After I added a log to the fire one night last week, I noticed something squirming near it in the gray ashes. I checked. It was a lizard, and after several tries with gloves on my fingers, I managed to flip it out of the fireplace onto the floor — along with one red ash that singed a small spot on the carpet.

This species of lizard is known as a Blue Belly or Western Fence lizard, and the Blue Belly I’d just removed from the fire appeared to be dead. No movement whatsoever even when I picked it up. Since its flesh wasn’t burned, I guessed the lizard had passed out from the heat. I carried the creature to our kitchen sink and ran cold water over it. After a minute or so, the lizard seemed to be trying to move its legs. However, it couldn’t move them very much, so I treated it to some more cold water, laid it down on the counter, and gently straightened out its legs. After that the Blue Belly took a few steps before passing out again.

With no other ideas for resuscitating the poor critter, I  put its lifeless body beside a geranium in a flowerpot on the deck. When I checked back the next day, the wretched reptile hadn’t left.


This vulpine-raccoonish ecumenical dinner was celebrated Sunday at Mitchell cabin’s kitchen door.

Raccoons show up at Mitchell cabin’s front and kitchen doors every evening begging for kibble, and we normally give them a few handfuls. Skunks and foxes occasionally show up to share their repast. 

Elsewhere in Marin, foxes can be suspect. The Marin Humane Society awhile back had to put down a rabid fox near Novato. As for raccoons: “Although raccoons suffer from rabies more than any other mammal in the United States (about 35 percent of all animal rabies cases),” the national Humane Society reports, “only one human death from the raccoon strain of rabies has been recorded in the United States.”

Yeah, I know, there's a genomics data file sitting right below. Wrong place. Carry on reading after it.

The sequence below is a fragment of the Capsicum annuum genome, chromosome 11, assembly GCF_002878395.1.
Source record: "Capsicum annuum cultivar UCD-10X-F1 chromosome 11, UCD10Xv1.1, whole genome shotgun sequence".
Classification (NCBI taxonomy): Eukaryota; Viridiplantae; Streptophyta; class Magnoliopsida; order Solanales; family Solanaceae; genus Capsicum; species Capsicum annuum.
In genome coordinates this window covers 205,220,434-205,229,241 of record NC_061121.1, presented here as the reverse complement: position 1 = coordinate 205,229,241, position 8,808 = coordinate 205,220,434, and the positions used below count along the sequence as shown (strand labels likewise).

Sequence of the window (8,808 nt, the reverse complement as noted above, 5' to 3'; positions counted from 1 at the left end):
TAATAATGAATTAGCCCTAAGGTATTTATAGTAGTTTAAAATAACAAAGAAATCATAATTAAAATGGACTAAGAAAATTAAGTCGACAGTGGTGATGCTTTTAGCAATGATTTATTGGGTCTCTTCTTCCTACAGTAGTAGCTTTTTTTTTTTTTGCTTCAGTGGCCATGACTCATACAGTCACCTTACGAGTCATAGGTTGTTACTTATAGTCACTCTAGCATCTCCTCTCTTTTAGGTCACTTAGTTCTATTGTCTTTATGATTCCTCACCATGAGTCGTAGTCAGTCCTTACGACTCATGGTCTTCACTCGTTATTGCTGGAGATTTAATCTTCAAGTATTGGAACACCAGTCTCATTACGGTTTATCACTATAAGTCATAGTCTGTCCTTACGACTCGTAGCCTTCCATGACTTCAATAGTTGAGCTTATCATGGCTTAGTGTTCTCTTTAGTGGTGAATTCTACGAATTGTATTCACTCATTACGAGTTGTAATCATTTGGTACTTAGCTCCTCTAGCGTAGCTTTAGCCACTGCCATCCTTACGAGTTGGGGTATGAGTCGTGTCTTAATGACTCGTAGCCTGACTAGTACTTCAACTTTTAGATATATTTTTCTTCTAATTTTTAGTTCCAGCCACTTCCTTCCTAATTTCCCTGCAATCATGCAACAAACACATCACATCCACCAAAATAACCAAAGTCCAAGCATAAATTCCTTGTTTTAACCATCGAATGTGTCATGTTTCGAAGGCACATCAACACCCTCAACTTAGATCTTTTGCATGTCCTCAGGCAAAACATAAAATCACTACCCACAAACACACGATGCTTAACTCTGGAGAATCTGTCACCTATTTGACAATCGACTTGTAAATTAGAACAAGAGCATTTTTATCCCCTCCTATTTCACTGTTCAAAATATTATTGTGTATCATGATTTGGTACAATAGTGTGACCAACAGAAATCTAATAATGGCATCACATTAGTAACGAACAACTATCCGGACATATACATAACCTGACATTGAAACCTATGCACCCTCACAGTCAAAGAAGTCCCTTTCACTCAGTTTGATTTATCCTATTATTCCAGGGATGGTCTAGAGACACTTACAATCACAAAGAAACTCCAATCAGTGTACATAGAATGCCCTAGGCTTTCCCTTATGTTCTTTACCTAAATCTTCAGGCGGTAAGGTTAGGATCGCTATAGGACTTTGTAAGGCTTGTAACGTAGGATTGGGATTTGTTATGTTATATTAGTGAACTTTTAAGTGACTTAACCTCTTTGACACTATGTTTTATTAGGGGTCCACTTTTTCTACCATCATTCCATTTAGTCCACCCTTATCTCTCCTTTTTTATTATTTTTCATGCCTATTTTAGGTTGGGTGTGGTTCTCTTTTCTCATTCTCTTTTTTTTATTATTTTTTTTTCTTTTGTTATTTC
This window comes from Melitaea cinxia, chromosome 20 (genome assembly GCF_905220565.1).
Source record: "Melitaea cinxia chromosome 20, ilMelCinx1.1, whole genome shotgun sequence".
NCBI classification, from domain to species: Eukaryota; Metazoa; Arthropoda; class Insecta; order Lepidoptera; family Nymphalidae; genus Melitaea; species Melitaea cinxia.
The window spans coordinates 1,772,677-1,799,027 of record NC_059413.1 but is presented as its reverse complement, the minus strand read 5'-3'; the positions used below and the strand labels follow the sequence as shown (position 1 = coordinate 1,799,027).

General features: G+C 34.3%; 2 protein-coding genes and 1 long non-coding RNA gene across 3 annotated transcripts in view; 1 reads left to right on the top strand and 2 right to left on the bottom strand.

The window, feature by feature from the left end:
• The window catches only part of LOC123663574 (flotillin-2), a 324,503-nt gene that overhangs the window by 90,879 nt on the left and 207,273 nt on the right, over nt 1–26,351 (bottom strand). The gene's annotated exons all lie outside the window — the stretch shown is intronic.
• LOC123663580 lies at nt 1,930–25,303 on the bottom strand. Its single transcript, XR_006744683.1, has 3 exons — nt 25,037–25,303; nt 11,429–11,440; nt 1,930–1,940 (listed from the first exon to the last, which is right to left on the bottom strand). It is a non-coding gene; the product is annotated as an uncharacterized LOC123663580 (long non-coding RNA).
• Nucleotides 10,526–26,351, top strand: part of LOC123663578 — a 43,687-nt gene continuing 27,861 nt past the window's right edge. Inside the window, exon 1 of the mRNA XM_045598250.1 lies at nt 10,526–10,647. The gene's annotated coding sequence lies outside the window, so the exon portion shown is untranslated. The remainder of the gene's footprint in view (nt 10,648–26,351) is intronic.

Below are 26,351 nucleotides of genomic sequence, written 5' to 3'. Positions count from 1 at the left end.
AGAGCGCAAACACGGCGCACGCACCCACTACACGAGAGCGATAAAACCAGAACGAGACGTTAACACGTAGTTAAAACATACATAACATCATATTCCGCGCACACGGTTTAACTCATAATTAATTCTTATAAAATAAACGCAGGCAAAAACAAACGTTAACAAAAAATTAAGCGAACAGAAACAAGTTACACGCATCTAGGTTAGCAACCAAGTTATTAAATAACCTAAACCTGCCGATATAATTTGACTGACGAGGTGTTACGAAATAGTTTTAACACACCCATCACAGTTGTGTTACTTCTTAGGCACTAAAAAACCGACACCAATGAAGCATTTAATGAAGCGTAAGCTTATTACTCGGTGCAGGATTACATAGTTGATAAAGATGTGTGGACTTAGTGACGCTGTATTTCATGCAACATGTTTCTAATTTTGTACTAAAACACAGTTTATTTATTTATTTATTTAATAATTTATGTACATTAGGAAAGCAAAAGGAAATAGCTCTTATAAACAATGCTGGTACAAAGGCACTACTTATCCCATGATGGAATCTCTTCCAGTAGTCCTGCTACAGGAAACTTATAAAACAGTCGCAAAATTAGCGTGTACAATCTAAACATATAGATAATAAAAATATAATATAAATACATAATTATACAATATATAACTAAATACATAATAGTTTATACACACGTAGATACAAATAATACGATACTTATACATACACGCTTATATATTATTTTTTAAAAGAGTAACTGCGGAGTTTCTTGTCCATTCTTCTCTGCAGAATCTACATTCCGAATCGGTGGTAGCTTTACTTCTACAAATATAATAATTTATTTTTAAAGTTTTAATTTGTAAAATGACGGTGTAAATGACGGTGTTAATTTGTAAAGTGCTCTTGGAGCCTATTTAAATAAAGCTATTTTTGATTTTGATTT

A croaker on a bench at Mitchell cabin Wednesday.

An easy way to tell a raven from a crow is that ravens croak whereas crows caw. Easier yet, the tails of ravens are wedge shaped while the tails of crows are fan shaped. Easiest of all, only the ravens squawk, “Nevermore,” if you call out the name Lenore.


Caveat lectorem: When readers submit comments, they are asked if they want to receive an email alert with a link to new postings on this blog. A number of people have said they do. Thank you. The link is created the moment a posting goes online. Readers who find their way here through that link can see an updated version by simply clicking on the headline above the posting.

Lynn at Taps Restaurant beside the river in Petaluma.

A friend this week was telling my wife Lynn on the phone that she’s looking for a job. “What are you looking for?” Lynn asked and was startled by her friend’s answer: “It could be any of several possibilities. I’m trying to keep a fuck-the-bull attitude for the moment.”

“What’s a fuck-the-bull attitude?” Lynn asked with trepidation, wondering if it were some new slang, and it was then her friend’s turn to be startled: “I said a flexible attitude.” Laughter ensued. (Lynn’s hearing was tested recently; it’s almost perfect.)

Yours truly reading the Taps menu before ordering a Belgian ale and pulled pork. (Photo by Lynn Mitchell)